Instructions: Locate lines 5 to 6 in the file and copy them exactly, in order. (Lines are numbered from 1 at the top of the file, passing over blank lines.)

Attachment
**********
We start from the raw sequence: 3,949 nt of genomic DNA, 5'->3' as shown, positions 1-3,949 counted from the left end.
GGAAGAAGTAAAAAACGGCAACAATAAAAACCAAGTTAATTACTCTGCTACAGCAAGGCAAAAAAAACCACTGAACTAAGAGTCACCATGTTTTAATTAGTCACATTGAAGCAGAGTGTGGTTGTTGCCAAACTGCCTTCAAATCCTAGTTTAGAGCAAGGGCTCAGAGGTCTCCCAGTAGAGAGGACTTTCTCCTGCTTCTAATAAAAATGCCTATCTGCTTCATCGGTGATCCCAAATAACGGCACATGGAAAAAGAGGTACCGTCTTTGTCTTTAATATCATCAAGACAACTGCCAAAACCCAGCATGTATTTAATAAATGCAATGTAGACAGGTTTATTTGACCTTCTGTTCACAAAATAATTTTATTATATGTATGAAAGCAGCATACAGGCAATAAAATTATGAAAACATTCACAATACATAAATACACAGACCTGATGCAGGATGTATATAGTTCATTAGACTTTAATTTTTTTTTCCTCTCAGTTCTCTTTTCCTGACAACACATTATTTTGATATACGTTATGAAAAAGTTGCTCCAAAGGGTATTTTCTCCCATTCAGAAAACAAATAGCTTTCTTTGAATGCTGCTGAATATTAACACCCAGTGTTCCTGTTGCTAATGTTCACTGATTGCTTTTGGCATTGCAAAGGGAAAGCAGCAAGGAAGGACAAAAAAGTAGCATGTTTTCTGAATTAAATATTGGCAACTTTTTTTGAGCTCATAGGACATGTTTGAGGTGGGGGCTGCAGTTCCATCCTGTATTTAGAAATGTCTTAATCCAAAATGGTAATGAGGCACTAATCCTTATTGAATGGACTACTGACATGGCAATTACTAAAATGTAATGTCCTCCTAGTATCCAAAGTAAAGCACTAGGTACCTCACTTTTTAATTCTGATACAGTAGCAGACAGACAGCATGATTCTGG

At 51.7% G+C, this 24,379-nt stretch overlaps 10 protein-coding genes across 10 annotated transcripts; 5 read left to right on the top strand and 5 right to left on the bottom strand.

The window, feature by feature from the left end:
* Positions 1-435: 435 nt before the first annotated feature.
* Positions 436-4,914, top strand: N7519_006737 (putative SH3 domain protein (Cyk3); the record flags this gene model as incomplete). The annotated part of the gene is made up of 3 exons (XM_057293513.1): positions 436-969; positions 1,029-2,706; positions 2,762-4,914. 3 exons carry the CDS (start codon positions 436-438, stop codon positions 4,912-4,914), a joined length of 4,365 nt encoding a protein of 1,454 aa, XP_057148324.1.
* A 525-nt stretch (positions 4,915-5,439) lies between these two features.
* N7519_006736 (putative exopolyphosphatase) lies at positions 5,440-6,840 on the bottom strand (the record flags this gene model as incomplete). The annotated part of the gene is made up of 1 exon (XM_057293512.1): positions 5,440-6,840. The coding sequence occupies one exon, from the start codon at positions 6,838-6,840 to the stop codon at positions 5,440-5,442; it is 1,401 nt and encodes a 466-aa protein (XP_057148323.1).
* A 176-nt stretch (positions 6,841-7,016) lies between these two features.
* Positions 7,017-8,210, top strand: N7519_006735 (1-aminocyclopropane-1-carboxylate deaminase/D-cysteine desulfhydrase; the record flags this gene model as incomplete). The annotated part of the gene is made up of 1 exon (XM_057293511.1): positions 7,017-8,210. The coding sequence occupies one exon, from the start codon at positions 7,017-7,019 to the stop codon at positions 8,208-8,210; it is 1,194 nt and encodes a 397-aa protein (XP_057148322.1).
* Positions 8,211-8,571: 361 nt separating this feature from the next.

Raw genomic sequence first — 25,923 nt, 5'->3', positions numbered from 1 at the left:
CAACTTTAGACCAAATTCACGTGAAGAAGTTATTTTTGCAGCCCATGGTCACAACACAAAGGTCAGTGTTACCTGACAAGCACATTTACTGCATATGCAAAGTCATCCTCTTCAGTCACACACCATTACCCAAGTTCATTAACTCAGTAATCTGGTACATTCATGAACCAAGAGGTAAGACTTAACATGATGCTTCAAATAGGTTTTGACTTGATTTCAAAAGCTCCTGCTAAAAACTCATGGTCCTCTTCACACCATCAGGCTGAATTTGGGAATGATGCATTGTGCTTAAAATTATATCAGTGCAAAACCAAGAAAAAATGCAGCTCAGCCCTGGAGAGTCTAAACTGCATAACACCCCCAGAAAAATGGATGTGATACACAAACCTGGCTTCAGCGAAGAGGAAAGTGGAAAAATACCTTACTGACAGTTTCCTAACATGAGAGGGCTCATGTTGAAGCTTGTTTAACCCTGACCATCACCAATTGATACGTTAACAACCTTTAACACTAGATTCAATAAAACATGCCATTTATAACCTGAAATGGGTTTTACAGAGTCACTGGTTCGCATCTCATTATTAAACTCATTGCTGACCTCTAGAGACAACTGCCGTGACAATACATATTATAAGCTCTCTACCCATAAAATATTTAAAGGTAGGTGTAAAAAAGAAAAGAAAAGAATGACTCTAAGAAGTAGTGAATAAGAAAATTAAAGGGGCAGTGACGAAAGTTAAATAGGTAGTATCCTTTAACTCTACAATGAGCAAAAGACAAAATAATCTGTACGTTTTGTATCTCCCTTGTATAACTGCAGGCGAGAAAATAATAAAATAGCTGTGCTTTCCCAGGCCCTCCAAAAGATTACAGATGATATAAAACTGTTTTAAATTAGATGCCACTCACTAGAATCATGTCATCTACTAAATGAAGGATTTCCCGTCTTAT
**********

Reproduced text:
* Positions 1-435: 435 nt before the first annotated feature.
* Positions 436-4,914, top strand: N7519_006737 (putative SH3 domain protein (Cyk3); the record flags this gene model as incomplete). The annotated part of the gene is made up of 3 exons (XM_057293513.1): positions 436-969; positions 1,029-2,706; positions 2,762-4,914. 3 exons carry the CDS (start codon positions 436-438, stop codon positions 4,912-4,914), a joined length of 4,365 nt encoding a protein of 1,454 aa, XP_057148324.1.